Scientists make milk chocolate with same health benefits as dark chocolate


milk chocolate... that's good for you (squeeeee)

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If you love chocolate, you may have danced with glee at news that dark chocolate is a source of antioxidants and, therefore, good for you. Even if you like dark chocolate, however, you can't deny its bitter taste. Milk chocolate certainly appeals to a greater number of people, but, alas, it doesn't have the same antioxidant properties as dark chocolate. What's a chocoholic to do? Science to the rescue!

Scientists have found a way to use peanut skin extracts to make milk chocolate that has even more nutritional benefits than dark chocolate — without affecting the taste.

The research team from the Department of Food, Bioprocessing and Nutrition Sciences at North Carolina State University extracted phenolic compounds from peanut skins — a waste product of peanut production — and encapsulated them into maltodextrin powder, which is an edible carbohydrate with a slightly sweet flavor that comes from starchy foods such as potatoes, rice or wheat. The maltodextrin powder was incorporated into the milk chocolate.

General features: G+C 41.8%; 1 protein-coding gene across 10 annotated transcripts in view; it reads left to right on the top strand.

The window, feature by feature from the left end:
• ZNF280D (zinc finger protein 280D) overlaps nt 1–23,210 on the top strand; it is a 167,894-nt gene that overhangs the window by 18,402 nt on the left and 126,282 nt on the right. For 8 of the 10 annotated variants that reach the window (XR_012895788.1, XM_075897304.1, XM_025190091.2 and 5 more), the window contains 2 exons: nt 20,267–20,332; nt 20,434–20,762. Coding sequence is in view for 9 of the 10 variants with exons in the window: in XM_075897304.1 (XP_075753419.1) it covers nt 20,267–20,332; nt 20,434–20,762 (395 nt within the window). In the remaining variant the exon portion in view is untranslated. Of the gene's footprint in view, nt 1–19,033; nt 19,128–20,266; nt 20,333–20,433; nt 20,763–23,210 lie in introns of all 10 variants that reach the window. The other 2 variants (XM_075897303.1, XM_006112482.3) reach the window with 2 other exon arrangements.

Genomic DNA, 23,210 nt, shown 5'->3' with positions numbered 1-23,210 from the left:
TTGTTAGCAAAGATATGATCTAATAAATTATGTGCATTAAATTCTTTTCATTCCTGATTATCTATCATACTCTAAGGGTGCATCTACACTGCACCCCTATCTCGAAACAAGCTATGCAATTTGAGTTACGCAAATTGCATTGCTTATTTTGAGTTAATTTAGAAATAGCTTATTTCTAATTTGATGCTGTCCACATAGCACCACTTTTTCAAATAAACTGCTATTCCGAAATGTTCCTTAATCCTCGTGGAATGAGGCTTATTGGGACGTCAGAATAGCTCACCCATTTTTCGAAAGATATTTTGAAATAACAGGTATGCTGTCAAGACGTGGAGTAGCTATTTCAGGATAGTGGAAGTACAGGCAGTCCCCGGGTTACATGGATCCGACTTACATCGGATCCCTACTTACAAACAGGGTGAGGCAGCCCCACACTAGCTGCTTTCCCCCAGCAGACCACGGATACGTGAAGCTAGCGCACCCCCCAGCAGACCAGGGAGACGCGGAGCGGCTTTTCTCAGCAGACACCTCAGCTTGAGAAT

Consumer testing of 80 subjects who compared samples of both milk chocolates with peanut extracts and without showed that the fortified chocolates were liked as well as the untreated milk chocolate. These tests also showed that the threshold for detecting the presence of the peanut skin extract was higher than that needed to fortify the milk chocolate to antioxidant levels comparable to dark chocolate.

Because peanut skins are a waste product of the blanching process of the peanut industry, the authors say that including these extracts would allow for a value-added use of the discarded skins.

"If applied to commercial products, peanut skin extracts would allow consumers to enjoy mild tasting products and have exposure to compounds that have proven health benefits," lead author Lisa L. Dean explained.

The researchers noted that peanut allergenicity was not investigated, but that work is now ongoing.

The study was recently published in the Journal of Food Science. Read the abstract here.